Protocol Filtering

Protocol Filtering

A switch forwards traffic within a broadcast domain based upon the destination MAC address. The switch filters, forwards, or floods the frame depending upon whether or not the switch knows about the destination in its address table. The switch normally does not look at any Layer 3 information (or Layer 2 protocol type) to decide how to treat the frame. (MLS and MPOA are exceptions). Refer to Figure 5-21 for another example of the Catalyst blocking traffic based upon the protocol.

Figure 5-21. Protocol Filtering
protocol-filtering-5.21

If Station A in Figure 5-21 sends a frame to Station B, the switch forwards the frame, even if Station B does not share the same Layer 3 protocol as Station A. This is an unusual situation. Suppose, however, that the VLAN contains stations with a mix of protocols in use. Some stations use IP, some use IPX, and others might even have a mix of protocols. If a switch needs to flood an IP frame, it floods it out all ports in the VLAN, even if the attached station does not support the frame’s protocol. This is the nature of a broadcast domain.

A Catalyst 5000 equipped with a NetFlow Feature Card and a Supervisor III engine, as well as many other Catalysts, can override this behavior with protocol filtering. Protocol filtering works on Ethernet, Fast Ethernet, or Gigabit Ethernet non-trunking interfaces. Protocol filtering prevents the Catalyst from flooding frames from a protocol if there are no stations on the destination port that use that protocol. For example, if you have a VLAN with a mix of IP and IPX protocols, any flooded traffic appears on all ports in the VLAN. Protocol filtering prevents the Catalyst from flooding traffic from a protocol if the destination port does not use that protocol. The Catalyst listens for active protocols on an interface.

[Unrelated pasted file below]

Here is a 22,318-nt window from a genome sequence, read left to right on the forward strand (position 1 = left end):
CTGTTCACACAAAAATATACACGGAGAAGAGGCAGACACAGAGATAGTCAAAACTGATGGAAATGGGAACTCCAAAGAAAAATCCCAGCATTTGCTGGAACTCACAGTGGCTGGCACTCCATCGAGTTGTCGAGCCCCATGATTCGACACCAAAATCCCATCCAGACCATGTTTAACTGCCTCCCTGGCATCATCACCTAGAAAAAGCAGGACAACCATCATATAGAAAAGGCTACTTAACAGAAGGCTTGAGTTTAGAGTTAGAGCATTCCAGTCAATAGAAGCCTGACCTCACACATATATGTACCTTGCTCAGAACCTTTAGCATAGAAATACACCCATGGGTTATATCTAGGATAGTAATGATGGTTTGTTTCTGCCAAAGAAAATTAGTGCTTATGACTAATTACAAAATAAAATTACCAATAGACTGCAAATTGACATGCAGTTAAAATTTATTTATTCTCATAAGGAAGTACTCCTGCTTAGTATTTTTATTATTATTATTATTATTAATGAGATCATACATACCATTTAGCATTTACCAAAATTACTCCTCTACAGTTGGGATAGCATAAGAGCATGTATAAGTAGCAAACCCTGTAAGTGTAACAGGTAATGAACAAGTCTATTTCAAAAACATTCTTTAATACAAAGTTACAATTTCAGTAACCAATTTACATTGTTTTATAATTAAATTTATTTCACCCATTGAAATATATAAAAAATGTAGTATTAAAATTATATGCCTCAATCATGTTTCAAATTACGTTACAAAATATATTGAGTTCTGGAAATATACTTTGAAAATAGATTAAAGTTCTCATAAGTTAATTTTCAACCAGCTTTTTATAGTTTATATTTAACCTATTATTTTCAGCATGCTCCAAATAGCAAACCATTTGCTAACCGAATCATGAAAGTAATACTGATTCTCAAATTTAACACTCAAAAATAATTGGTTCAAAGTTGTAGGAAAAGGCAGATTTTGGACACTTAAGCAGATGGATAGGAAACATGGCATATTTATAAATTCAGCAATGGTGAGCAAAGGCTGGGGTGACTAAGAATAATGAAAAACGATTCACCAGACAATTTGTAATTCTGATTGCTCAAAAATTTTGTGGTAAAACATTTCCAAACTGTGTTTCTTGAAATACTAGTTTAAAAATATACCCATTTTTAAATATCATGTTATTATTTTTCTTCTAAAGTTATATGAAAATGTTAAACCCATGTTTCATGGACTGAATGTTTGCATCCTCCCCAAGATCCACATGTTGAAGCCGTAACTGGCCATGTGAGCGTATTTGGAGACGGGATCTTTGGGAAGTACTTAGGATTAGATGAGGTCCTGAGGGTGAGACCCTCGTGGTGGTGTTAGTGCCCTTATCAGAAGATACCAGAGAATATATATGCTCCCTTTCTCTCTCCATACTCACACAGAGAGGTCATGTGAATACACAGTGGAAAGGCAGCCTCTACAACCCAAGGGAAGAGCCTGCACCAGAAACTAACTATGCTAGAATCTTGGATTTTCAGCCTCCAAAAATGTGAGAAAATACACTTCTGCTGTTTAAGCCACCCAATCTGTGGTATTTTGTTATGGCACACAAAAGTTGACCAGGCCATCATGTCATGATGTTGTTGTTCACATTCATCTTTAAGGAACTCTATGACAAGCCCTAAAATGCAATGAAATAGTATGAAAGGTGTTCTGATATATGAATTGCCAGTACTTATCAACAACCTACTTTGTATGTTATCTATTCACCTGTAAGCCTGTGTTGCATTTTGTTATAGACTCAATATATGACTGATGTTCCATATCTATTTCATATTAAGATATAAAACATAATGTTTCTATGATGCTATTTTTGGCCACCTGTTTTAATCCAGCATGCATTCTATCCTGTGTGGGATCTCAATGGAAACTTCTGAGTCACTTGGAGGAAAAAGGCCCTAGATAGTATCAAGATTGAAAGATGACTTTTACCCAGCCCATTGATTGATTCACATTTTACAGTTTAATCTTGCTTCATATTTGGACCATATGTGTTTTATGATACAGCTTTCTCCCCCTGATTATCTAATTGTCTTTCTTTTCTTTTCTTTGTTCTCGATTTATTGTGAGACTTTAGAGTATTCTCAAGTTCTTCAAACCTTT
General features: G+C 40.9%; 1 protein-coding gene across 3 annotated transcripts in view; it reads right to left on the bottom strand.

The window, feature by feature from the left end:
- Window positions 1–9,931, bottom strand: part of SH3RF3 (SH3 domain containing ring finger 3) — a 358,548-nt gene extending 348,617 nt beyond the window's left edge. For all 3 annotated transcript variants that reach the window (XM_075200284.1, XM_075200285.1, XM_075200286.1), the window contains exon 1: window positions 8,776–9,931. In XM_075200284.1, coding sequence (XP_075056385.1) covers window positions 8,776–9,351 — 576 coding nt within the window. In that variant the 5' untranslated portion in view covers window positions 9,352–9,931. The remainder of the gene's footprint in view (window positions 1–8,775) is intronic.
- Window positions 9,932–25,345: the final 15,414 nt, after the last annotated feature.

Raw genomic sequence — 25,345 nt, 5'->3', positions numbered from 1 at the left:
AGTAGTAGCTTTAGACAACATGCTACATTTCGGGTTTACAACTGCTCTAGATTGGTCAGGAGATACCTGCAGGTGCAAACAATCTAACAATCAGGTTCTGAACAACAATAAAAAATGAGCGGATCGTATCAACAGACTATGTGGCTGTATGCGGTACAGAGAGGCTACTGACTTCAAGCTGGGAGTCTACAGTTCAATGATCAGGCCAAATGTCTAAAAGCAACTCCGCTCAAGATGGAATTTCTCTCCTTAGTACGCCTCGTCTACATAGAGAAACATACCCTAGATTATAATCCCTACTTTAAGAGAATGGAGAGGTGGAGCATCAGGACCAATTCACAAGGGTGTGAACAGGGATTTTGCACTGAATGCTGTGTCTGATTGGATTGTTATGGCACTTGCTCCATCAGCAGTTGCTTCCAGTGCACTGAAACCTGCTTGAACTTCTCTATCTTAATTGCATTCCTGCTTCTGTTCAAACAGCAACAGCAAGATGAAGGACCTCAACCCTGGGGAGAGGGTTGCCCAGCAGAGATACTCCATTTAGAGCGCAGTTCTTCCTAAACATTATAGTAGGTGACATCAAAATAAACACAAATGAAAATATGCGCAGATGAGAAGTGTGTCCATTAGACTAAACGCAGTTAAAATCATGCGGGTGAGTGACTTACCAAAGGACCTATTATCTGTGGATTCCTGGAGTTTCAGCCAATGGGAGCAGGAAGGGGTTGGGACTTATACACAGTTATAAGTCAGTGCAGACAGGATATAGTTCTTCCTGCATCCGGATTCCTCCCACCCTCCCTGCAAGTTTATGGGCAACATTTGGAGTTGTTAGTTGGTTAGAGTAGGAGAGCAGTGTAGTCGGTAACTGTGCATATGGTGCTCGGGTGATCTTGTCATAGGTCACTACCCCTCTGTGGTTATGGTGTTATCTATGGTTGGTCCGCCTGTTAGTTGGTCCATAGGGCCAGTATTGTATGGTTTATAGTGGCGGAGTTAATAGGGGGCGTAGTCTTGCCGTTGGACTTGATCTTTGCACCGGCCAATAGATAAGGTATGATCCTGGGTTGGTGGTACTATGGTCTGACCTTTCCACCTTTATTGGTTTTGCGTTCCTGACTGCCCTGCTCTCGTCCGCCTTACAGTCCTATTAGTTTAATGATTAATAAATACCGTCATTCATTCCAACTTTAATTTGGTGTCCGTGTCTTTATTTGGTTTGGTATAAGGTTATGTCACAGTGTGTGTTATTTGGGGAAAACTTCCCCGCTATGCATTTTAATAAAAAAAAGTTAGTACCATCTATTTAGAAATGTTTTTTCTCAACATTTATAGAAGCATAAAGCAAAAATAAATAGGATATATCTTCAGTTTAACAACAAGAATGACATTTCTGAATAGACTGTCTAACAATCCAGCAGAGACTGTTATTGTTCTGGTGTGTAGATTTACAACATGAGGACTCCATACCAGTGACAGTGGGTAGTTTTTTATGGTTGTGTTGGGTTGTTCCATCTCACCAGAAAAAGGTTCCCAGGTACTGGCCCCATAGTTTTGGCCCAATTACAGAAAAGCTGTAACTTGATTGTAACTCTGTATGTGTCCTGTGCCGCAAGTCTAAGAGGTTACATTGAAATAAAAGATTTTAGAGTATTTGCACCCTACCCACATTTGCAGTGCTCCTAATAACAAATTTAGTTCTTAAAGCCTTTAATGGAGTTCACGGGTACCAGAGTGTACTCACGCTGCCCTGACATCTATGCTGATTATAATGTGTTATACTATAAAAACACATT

Only when it sees an active protocol does it flood traffic from that protocol. In Figure 5-21, there is a mix of protocols in the VLAN. Some of the stations in the network support only one protocol, either IP or IPX. Some of the stations support both. The Catalyst learns that Station A uses IP, Station B uses IPX, and Station C uses both by examining the Layer 2 protocol type value. When Station A creates an IP broadcast, Station B does not see the frame, only Station C. Likewise, if Station B creates a frame for the switch to flood, the frame does not appear on Station A’s interface because this is an IP-only interface.

The Catalyst enables and disables protocols in groups. They are the following:

  • IP
  • IPX
  • AppleTalk, DECnet, and Vines
  • All others

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